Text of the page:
Updated: May 21, 2020
First off, I don’t think anybody wants to clone me (and if… double the trouble I’d say). But I understand the benefits of creating a digital copy of a physical system, a so-called digital twin. Let me give you a further definition: digital twin is a buzzword in the industrial automation world and is best described as the flawless integration of data between a virtual and a physical system in either direction.
The idea behind this is actually very clever: in virtually testing certain components of the physical system on the digital twin, the factory floors can still operate, while the new control algorithms are being tested on the digital copy of that exact same factory floor. This is not only very efficient, but also less time-consuming and the company is not losing money. It goes without saying, that the digital twin must operate as close to reality as possible, so sophisticated scenarios can be realized. In continuously testing and verifying the algorithms, engineers can increase the quality and functionality of the simulation model. Furthermore, they can detect coding errors at a very early stage of the development process. And yes, what applies to a tractor (I have been talking about tractors and Hardware-in-the-Loop (HIL) simulation in my last post) also applies here: The earlier a coding error is detected, the better. There are further benefits to this, such as not having to worry about late failure detection or having to compensate for the lack of availability of a physical (real) test system.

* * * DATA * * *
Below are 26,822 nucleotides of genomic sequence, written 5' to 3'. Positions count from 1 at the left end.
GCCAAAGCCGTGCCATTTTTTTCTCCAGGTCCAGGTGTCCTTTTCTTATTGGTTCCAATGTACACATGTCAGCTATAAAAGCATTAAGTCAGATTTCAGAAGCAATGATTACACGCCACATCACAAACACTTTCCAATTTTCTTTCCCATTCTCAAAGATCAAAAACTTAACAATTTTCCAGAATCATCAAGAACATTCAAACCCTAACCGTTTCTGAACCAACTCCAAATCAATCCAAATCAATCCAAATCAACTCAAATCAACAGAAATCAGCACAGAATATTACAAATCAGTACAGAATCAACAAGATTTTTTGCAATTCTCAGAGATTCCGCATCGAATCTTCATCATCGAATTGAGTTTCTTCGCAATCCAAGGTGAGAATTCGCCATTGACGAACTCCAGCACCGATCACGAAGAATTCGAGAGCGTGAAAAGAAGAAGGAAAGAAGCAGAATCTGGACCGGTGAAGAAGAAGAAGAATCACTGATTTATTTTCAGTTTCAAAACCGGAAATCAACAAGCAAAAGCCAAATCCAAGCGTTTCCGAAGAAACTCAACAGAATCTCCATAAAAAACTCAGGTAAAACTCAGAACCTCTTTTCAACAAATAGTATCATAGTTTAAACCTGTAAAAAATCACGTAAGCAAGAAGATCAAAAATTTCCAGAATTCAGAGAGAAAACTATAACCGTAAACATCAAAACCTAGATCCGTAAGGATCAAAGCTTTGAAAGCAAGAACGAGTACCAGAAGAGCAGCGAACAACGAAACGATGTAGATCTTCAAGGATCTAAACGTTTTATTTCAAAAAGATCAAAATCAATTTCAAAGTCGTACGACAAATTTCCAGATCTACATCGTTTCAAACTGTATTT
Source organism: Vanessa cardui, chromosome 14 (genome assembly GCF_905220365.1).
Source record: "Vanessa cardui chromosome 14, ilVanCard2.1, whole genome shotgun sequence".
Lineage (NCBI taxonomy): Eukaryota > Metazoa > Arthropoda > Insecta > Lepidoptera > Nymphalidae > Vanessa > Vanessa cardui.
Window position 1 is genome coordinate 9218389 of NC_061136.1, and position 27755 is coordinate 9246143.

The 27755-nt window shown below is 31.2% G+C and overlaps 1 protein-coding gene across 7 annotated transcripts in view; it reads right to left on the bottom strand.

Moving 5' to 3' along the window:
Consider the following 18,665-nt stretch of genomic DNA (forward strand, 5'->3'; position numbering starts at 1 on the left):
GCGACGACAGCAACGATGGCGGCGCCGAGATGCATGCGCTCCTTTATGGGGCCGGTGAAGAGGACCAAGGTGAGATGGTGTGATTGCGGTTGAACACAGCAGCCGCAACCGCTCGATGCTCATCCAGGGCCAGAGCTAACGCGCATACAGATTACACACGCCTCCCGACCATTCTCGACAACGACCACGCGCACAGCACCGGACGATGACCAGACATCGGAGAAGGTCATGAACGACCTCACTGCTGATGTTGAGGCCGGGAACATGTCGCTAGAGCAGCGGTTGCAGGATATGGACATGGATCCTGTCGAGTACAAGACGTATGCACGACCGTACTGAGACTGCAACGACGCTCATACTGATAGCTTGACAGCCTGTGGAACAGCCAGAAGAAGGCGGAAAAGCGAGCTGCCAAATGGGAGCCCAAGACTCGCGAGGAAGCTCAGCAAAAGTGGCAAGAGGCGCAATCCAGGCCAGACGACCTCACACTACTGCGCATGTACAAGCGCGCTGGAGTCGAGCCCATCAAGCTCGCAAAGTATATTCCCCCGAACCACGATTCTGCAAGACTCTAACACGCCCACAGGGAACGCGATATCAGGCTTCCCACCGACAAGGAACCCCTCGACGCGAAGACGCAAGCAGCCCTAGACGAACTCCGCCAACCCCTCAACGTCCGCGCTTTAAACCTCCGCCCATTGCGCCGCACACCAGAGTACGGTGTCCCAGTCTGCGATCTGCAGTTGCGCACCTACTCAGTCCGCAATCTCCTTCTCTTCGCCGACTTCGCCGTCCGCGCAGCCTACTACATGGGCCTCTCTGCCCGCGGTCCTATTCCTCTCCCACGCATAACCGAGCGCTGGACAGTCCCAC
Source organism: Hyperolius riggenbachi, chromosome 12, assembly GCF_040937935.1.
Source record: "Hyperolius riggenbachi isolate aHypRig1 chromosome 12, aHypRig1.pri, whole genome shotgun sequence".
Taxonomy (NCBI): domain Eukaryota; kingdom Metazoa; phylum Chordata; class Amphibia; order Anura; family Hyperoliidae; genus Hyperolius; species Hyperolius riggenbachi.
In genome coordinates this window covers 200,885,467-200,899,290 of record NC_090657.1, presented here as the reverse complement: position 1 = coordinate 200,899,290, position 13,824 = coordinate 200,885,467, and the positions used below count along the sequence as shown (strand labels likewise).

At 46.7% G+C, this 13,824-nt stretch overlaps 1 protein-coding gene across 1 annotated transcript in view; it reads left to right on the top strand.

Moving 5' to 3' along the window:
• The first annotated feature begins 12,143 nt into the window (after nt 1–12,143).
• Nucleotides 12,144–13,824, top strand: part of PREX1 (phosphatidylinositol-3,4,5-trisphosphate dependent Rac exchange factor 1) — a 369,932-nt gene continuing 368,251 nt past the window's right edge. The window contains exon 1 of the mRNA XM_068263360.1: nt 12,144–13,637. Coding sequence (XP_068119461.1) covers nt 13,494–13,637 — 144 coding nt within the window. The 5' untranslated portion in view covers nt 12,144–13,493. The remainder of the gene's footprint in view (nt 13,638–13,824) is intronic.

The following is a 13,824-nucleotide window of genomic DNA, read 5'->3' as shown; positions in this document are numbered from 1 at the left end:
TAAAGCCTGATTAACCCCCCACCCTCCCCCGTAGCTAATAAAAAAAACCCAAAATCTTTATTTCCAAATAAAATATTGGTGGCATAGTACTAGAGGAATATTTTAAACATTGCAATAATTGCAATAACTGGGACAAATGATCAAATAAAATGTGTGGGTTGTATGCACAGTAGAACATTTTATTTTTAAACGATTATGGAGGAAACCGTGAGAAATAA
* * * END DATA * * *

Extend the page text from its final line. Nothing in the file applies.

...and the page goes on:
If we stay with the concept of a digital twin a little longer, there is actually another case we can look at: a digital twin can also be made of a system (this could be a machine, a sensor, whatever the use-case may be) which does not exist in reality. This is the case when the digital twin is used as a design model for future products. You can probably tell by now, that digital twins can take any shape or form. Therefore, it can also be based on a behavioral model in the field of system development, a 3D model or a functional model depicting mechanical, electronical, and other properties and performance characteristics of the real twin (remember there may or may not be an existing twin) as realistically and comprehensively as possible. Which leads me to another very crucial term we need to look at: welcome to the world of model-based design!
But before I start writing about the wonders of model-based design, let me ramp up the digital twin concept for you. In my opinion, three main aspects are very important here: a digital twin is a copy of a real system or the further development of one, it exchanges data and digital twins bring massive benefits, if implemented correctly. Sounds awesome, right?
For even more facts about this, watch the following video and be sure to stay curious!